Putting together a list of the average age and sex of your audience is a good starting place. You will also have to consider education levels of your audience. Are you planning to speak to mainly to managers or is your audience non-management personnel. The more you know about your audience the greater impact you can make with your speech. You will go from being unknown and forgotten to someone that is remembered for a long, long time.

audiences1

 

So you think you are not a speaking professional, well guess again!

speaking pro

speaking profe

Every time you open your mouth to speak, you are a speaking professional. Whether it is in front of a meeting of your peers or at your company’s coffee stand, you are a speaking professional. Most people do not realize that the better you are at speaking, the more positive people’s judgment of you becomes. People instinctually make judgments about each other in the first 10-30 seconds of hearing each other speak. Even though we have been told never to judge anyone till you get to know them, the reality is that for most of mankind’s existence our very survival depended on a quick assessment of any stranger that you met. We may not make a conscious effort to pre-judge but the reality is that somewhere in your mind, a judgment call is being made.

First, we must accept this reality. Secondly and more importantly, how can we use that to our advantage? Let us confine our discussions to the business world. The more you learn on how to become a better speaker, the easier it will be to give the impression on being a very knowledgeable business expert. With practice and hard work, most people can give a prepared speech very well. The true test for anyone is when you are asked to give an answer to an impromptu question at a meeting or on a one-to-one situation.  If your answer is given in a precise, knowledgeable and comfortable manner, most people will assume that you are an excellent business person. However if your answer is rambling, disjointed and stumbling, people will judge you not very kindly. Think of a job interview. If you are hiring the replacement for your assistant and are down to the final 2 candidates which candidate would you choose? Candidate one who answered all your questions with poise and confidence or candidate two who was nervous and stumble at answering most of your questions.  Most of us will say candidate one. If we are really honest with ourselves we will admit that we want someone who speaks well and may lack a little knowledge versus someone who is an expert but speaks very badly. So, the key is to learn and practice. You can learn from books, mentors or coaches about the art of speaking. You can then put this knowledge to use by practicing every time you get a chance to speak. Whether it is at the water cooler, at a business meeting or just with strangers, use your knowledge to practice your speaking skills. Who knows, you might like to speak even more!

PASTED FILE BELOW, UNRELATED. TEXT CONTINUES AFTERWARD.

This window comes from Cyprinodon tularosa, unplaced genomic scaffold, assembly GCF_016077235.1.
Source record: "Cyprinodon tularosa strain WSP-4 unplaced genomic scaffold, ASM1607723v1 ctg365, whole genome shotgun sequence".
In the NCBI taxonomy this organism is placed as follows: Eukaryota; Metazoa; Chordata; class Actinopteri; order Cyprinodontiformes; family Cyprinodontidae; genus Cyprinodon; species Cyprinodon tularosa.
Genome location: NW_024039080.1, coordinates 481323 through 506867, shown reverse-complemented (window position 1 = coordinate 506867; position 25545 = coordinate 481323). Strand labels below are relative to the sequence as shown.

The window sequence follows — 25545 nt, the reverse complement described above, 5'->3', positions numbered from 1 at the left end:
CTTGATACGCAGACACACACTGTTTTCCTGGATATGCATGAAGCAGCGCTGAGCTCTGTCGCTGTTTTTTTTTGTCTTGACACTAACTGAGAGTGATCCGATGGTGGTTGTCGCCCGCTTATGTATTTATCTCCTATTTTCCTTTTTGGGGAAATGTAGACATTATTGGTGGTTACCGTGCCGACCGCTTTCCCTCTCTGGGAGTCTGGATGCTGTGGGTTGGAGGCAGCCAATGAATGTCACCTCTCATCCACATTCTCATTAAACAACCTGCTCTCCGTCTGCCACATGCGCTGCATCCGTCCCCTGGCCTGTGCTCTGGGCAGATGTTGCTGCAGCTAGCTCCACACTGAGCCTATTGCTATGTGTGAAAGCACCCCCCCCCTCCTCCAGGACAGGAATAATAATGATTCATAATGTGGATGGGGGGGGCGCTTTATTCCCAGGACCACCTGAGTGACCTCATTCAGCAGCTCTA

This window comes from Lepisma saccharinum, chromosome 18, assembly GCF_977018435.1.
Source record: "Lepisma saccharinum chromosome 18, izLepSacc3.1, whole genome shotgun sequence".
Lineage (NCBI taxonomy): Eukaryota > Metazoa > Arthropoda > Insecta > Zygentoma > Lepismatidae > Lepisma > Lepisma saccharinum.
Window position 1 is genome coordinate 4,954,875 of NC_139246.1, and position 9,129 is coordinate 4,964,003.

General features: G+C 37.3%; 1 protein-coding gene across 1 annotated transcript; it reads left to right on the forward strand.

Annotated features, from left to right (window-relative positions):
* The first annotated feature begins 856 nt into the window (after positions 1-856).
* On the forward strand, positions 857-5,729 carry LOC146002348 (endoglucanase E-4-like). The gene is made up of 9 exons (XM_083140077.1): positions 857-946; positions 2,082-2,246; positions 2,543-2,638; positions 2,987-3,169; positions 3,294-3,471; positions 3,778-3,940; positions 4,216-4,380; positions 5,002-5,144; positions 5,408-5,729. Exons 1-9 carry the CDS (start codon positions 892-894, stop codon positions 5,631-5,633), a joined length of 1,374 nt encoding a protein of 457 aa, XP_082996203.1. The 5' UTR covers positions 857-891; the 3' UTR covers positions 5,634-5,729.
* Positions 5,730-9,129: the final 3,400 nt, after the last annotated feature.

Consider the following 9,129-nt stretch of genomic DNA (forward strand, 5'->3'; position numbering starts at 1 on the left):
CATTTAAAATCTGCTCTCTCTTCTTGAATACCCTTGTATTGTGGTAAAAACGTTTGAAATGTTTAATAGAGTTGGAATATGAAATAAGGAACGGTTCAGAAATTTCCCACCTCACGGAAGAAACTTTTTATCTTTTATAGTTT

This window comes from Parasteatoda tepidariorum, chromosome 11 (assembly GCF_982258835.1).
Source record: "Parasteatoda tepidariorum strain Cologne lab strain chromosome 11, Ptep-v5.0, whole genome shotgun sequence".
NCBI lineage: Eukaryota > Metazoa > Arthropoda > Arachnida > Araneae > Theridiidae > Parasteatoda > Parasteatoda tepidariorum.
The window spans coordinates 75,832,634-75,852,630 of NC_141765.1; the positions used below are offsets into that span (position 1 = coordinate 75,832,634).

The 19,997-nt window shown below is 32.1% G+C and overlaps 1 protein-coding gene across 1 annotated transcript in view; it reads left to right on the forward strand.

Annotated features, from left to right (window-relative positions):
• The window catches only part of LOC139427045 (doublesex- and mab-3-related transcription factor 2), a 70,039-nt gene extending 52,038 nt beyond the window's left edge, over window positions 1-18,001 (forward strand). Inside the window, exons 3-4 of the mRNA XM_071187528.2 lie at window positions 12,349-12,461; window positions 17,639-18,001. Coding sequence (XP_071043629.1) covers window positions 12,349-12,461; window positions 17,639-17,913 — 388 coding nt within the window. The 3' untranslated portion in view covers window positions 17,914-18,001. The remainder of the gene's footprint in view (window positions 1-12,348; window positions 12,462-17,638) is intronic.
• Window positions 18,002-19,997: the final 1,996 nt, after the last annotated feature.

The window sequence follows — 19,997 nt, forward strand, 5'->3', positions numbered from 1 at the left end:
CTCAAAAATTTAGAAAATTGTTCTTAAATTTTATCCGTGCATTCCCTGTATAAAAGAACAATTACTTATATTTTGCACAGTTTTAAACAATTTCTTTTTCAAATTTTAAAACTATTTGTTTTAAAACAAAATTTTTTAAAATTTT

The balance of detail versus overview.

Balances

One problem most speakers have concerning the content of any speech they present, relates to the level of detail they should give to the audience. Many times speakers have an either or approach. Either they make the content very detailed oriented and a great amount of it or they take the bird’s eye view of their content and just do the generalities with limited detail. I believe both extremes do not work very well. For example, if you have a speaker with 30 years of experience, they just might be attempted to give a very detailed explanation to any major idea they present. Of course there is so much information; it is hard for the audience to decide what is important versus what is just fluff. To any audience member it all sounds important. The best way to see this in action is to watch how your audience takes notes. Many audiences that are in a very detailed presentation are writing furiously as not to miss anything. After a while the audience begins to become overwhelmed and then they simply tune out. The other end of the spectrum is the speaker just gives a bird’s eye view of what they are speaking about with the bare essentials. The speaker assumes that the audience will understand. The problem is that the audience doesn’t understand. Or they understand just part of what you are presenting but they cannot grasp key sections of your speech.

Every speaker must walk the fine line between these 2 approaches. They have to present detail to their audience but now in a way that will overwhelm their audience. At the same time, they need to give an overview of what they are speaking about but give add enough detail that it all makes sense.

A way to test if you are doing it correctly is to present your speech in front of a select test audience. Your test audience maybe fellow speakers or it can be a person whose judgment you trust. Feedback is the most crucial information you need. This feedback will guide you to find the perfect balance.